Again, I have to remind that this is the words of a killer, it is very likely it is not actually the truth, or only part of it. So again, keep that in mind dear reader.

The Trial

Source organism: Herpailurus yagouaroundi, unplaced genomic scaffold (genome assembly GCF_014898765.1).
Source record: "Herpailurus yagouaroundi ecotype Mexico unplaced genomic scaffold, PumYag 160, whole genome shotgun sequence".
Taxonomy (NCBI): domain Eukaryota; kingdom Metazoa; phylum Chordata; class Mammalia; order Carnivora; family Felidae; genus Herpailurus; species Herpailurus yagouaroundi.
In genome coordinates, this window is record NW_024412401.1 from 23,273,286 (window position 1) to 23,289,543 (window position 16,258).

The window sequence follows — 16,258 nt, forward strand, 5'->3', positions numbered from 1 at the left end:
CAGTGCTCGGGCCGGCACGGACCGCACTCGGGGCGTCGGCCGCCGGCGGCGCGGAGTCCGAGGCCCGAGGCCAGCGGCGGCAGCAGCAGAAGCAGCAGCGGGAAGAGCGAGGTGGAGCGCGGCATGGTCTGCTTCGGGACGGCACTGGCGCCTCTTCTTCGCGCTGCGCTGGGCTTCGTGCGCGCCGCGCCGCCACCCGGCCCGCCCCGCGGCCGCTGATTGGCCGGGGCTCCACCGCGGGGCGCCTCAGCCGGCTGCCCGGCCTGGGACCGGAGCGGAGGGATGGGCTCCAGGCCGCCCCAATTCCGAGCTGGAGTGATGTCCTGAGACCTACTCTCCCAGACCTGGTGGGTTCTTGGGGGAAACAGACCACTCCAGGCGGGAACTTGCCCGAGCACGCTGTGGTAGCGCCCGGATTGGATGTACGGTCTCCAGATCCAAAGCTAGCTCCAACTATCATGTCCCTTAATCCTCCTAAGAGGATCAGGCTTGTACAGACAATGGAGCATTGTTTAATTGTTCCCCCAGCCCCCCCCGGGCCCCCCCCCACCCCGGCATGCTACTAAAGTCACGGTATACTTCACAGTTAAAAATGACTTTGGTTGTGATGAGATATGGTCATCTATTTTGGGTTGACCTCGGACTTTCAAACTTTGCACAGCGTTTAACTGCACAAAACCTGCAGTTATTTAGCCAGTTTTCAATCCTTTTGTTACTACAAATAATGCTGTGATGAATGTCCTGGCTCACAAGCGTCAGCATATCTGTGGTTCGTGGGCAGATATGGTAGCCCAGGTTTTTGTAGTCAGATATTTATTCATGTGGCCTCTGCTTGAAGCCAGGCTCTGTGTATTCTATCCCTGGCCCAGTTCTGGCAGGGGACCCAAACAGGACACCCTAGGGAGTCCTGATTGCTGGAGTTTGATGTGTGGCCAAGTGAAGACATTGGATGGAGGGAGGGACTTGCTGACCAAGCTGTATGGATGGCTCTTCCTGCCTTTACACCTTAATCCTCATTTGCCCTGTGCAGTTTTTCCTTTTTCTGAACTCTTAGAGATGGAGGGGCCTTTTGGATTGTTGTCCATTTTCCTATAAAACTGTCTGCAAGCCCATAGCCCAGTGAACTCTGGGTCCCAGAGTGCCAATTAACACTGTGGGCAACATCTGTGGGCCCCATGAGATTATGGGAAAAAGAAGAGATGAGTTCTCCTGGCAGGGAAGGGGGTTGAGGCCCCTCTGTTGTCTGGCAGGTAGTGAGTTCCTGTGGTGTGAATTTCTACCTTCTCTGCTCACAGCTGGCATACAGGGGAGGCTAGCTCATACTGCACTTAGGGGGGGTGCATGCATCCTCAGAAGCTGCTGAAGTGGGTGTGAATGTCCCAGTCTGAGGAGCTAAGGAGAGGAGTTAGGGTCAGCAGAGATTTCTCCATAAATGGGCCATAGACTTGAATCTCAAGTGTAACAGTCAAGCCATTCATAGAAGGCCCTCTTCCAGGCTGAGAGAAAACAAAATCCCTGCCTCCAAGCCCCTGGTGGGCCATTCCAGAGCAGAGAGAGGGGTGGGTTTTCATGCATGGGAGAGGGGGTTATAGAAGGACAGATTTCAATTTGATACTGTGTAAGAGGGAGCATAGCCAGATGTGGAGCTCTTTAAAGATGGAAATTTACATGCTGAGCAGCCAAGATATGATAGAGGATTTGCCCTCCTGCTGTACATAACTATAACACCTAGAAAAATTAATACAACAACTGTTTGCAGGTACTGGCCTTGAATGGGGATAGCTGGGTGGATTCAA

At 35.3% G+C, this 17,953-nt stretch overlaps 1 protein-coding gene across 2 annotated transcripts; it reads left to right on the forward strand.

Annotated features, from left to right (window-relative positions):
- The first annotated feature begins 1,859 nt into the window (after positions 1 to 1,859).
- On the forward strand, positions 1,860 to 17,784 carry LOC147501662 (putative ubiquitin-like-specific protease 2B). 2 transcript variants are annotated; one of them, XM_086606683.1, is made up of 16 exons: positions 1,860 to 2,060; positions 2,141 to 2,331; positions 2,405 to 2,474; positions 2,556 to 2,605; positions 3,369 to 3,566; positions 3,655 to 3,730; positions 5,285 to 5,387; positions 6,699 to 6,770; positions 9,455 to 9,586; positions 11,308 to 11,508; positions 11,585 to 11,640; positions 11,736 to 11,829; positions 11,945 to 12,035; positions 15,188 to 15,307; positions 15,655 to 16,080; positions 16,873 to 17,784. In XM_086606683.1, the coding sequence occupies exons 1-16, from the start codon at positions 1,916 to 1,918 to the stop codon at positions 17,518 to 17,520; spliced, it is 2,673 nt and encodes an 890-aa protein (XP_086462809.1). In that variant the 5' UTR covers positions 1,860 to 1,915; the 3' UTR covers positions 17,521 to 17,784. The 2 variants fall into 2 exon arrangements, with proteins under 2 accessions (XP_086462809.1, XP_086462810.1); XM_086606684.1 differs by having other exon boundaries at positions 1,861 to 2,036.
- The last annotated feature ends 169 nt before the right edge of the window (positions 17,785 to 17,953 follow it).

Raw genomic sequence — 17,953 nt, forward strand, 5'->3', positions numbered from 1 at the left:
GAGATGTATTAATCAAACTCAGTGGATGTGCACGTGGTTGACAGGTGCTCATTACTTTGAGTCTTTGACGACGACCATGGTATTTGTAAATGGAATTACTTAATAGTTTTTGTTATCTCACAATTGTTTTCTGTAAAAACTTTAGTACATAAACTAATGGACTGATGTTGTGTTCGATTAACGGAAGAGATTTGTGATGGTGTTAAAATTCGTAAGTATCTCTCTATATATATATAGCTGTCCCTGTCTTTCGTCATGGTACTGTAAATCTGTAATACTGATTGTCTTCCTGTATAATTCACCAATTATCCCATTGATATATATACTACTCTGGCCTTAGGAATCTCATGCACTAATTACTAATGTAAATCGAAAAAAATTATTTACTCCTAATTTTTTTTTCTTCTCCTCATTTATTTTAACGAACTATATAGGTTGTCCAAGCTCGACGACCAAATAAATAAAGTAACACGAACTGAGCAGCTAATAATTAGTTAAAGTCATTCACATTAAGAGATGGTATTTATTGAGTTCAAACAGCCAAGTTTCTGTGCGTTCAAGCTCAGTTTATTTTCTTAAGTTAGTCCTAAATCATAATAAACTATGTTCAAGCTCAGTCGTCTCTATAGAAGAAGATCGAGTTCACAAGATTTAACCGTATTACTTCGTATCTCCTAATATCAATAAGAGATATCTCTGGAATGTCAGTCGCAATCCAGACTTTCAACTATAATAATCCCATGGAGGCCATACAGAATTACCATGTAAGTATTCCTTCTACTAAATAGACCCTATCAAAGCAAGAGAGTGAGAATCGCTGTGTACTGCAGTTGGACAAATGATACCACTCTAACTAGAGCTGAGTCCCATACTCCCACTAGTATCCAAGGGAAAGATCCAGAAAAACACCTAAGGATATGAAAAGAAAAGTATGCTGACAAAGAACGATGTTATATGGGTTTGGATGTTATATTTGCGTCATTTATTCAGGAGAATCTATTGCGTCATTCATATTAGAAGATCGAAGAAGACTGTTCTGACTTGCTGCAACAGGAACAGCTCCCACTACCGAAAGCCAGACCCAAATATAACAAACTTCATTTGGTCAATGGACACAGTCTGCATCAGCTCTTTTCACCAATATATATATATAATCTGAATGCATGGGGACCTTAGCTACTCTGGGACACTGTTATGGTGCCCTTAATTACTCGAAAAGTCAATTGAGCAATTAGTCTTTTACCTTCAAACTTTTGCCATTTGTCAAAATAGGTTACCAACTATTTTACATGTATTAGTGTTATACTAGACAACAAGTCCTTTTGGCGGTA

Having heard both in form of the letter from Mister Swanlake, but also through sources, that a trial was held late last week I went to see the guards to hear more about the result of that. I would have preferred attending the trial but unfortunately that was not an option. Security reasons apparently. Lt. Leopold Parker: "How can I help? " Hardhy Lester: "I was hoping for some details about the recent trial." Lt. Leopold Parker: "Ah, of course." Lt. Leopold Parker: "So, anything specific you'd like to know? " Hardhy Lester: "Well the obvious of course. How did it go? what was the verdict?" Lt. Leopold Parker: "I think it went rather well. I had pressure from above to push for his execution, from above the Captain herself." Hardhy Lester: "So was he found guilty?" Lt. Leopold Parker: "Though after a thorough trial his sentence was put at lifetime, due to the complexities of some of the charges he had against him. Aye, he was, on most of the counts." Lt. Leopold Parker: "All counts but the stalking and the murder of the guard, the judge did not feel as if a confession on that part was enough as we were not truly able to gather much evidence. It could all have been fabricated for a narrative, in the end." Hardhy Lester: "So what was he found guilty of in the end?" Lt. Leopold Parker: "Not my choice, but I am personally happy with such a verdict in the end. Men like that, in my opinion, do not deserve the mercy of a quick end at the hands of an executioner." Lt. Leopold Parker: "Destruction of property and public endangerment. Guilty. His assault charges were changed to attempted murder on two counts. Guilty. And he was also found guilty of the attempted escape from prison, during his transfer." Hardhy Lester: "And what was the sentence?" Lt. Leopold Parker: "He will spend his remaining days locked within a cell." Hardhy Lester: "So prison for life?" Lt. Leopold Parker: "Lifetime. Though if new evidence shows up in the murder of Guardsman Lesek that truly point toward him, he may have that changed to execution. Indeed." Lt. Leopold Parker: "If that is the case then another trial will be held, on that count specifically." Hardhy Lester: "Alright. So he pleaded guilty, but due to lack of evidence was not found guilty in the case of murder correct?" Lt. Leopold Parker: "Indeed. Since the evidence was all notes and confessions received from him, it could have easily been a constructed narrative according to the judge and held little in regards of... punch." Hardhy Lester: "That makes sense. I guess that is cased closed then and on to the next one""That makes sense. I guess that is cased closed then and on to the next one" Case closed. Guilty party is locked up. Is this a tragic story about a man done wrong who turned evil? or an attempt at making excuses for murderous behavior? Your guess is as good as mine, but the verdict is clear, and our coverage ends here.